Air conditioning engineers must consider how their devices impact the temperature of the air, which is partially determined by the heat content--measured in kilojoules (kJ) per kilogram (kg)--of the air. Heat content, or enthalpy, of air has two components: the kinetic motion of the air molecules that can be measured by a thermometer, and the latent (hidden) heat contained within evaporated water. Since all air contains a least a small percentage of water, both factors must be taken into account when calculating the enthalpy of air.
Calculate the enthalpy in the air alone by multiplying the temperature of the air, in degrees Celsius, by 1.007 and subtracting 0.026 from the answer. For example, consider air at a temperature of 30 degrees C.
Air Enthalpy = 1.007 x 30 - 0.026 = 30.184 kJ per kg.
Calculate the enthalpy in the water vapor by plugging the water content of the air (in kg per kg) and the air temperature into the following formula:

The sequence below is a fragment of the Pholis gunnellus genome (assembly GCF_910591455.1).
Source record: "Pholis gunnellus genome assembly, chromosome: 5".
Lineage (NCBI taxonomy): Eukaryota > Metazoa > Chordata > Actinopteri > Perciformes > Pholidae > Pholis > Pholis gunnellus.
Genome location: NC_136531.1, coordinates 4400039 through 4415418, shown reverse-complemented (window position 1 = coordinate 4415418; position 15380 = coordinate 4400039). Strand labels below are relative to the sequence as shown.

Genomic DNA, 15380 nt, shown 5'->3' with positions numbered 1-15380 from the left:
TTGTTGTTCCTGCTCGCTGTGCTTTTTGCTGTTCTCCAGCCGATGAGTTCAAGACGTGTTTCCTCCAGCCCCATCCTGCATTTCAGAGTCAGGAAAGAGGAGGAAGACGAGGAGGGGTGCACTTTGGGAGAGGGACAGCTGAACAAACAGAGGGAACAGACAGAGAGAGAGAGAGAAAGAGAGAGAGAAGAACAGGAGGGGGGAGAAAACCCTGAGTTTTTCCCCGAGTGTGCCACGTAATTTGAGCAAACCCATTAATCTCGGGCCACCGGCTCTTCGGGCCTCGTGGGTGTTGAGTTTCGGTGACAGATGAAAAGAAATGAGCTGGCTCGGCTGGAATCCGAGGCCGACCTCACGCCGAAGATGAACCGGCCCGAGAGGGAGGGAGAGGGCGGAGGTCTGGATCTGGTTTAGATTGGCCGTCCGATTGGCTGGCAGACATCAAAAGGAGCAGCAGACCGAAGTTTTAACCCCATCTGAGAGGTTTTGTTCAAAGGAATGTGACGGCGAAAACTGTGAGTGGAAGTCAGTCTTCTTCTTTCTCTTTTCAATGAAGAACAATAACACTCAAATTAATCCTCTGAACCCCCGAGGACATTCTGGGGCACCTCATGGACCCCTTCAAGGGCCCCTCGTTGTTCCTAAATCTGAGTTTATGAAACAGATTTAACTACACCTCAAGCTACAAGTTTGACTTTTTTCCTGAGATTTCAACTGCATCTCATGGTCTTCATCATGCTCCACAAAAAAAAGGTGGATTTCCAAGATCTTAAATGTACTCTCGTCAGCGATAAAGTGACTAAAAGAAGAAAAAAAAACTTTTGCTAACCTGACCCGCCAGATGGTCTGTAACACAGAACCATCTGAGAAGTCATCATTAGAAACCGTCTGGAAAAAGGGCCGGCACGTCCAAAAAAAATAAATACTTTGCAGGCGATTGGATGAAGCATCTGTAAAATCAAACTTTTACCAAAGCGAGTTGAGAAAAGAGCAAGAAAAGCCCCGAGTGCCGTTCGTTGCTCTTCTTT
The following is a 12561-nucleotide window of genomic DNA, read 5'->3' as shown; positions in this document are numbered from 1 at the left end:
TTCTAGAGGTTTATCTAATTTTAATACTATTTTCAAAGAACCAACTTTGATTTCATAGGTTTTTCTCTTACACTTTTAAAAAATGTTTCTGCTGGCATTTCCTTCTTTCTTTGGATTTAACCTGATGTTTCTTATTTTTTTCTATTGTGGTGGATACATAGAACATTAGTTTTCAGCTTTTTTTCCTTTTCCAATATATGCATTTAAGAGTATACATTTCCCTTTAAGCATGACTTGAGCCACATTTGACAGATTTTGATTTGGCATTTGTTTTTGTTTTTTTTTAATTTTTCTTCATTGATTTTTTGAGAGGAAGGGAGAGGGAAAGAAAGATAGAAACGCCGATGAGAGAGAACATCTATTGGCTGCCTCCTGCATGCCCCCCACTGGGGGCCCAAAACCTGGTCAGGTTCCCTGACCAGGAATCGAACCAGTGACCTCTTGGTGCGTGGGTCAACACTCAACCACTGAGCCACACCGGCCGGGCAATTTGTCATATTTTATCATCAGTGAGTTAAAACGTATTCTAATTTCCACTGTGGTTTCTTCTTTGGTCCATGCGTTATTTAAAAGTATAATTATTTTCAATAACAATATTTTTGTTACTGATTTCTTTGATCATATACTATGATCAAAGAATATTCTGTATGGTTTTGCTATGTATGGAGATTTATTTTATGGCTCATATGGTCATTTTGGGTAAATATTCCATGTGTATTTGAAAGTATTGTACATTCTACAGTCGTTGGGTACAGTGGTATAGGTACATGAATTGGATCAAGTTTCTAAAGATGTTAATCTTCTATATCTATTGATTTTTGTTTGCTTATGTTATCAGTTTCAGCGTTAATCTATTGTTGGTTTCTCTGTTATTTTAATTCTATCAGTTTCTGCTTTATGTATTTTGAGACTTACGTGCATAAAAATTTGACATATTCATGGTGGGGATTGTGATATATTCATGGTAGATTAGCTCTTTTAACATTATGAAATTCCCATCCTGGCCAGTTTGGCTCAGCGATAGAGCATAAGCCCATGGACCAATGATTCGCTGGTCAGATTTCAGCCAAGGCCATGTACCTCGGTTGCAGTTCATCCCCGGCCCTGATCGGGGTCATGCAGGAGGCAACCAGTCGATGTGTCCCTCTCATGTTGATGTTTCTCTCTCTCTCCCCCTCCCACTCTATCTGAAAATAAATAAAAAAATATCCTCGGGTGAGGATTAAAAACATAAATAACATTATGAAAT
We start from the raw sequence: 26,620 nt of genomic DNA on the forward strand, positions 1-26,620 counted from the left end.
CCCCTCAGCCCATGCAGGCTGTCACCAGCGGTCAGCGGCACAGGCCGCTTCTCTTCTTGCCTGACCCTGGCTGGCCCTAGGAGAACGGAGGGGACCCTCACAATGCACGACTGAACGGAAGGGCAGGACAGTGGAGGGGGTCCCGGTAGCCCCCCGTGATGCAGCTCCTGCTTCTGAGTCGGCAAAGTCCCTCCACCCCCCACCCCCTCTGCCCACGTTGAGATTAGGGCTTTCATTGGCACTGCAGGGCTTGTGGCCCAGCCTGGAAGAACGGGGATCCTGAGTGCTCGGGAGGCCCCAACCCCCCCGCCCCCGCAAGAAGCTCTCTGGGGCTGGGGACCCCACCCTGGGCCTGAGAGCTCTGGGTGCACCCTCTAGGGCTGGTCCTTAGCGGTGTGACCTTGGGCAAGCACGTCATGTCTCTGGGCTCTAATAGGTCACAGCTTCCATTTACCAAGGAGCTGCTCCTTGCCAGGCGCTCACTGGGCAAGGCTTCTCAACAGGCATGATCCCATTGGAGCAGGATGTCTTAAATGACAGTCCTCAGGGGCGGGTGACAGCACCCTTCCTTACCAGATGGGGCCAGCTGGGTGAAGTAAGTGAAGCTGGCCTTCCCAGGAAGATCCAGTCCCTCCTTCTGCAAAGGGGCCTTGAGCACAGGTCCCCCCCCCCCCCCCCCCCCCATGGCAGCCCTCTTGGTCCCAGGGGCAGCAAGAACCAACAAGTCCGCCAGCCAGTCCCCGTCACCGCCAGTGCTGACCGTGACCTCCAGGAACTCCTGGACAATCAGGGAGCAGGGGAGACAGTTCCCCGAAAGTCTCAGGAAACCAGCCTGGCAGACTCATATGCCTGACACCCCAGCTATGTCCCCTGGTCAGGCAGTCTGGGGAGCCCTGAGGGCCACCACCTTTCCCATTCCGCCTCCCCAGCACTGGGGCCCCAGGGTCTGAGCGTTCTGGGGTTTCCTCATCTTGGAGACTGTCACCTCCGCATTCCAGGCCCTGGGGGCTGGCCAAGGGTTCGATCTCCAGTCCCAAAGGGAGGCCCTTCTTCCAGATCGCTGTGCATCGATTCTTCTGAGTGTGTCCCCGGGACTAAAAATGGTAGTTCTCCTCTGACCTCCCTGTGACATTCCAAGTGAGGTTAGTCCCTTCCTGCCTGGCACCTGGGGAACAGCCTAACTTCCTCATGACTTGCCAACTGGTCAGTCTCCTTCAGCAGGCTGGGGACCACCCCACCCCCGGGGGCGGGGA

Water vapor enthalpy = water content of air x (2501 + 1.84 x temperature).
Consider air that has a water content of 0.01 kg per kg of air.
Water vapor enthalpy = 0.01 x (2501 + 1.84 x 30) = 25.01 kJ per kg.
Add the air enthalpy to the water vapor enthalpy to determine the total atmospheric enthalpy:
Total enthalpy in air = air enthalpy + water vapor enthalpy = 30.184 + 25.01 = 55.194 kJ per kg.
The air in this example has 55.194 kJ of enthalpy per kg.
About the Author
Timothy Banas has a master's degree in biophysics and was a high school science teacher in Chicago for seven years. He has since been working as a trading systems analyst, standardized test item developer, and freelance writer. As a freelancer, he has written articles on everything from personal finances to computer technology.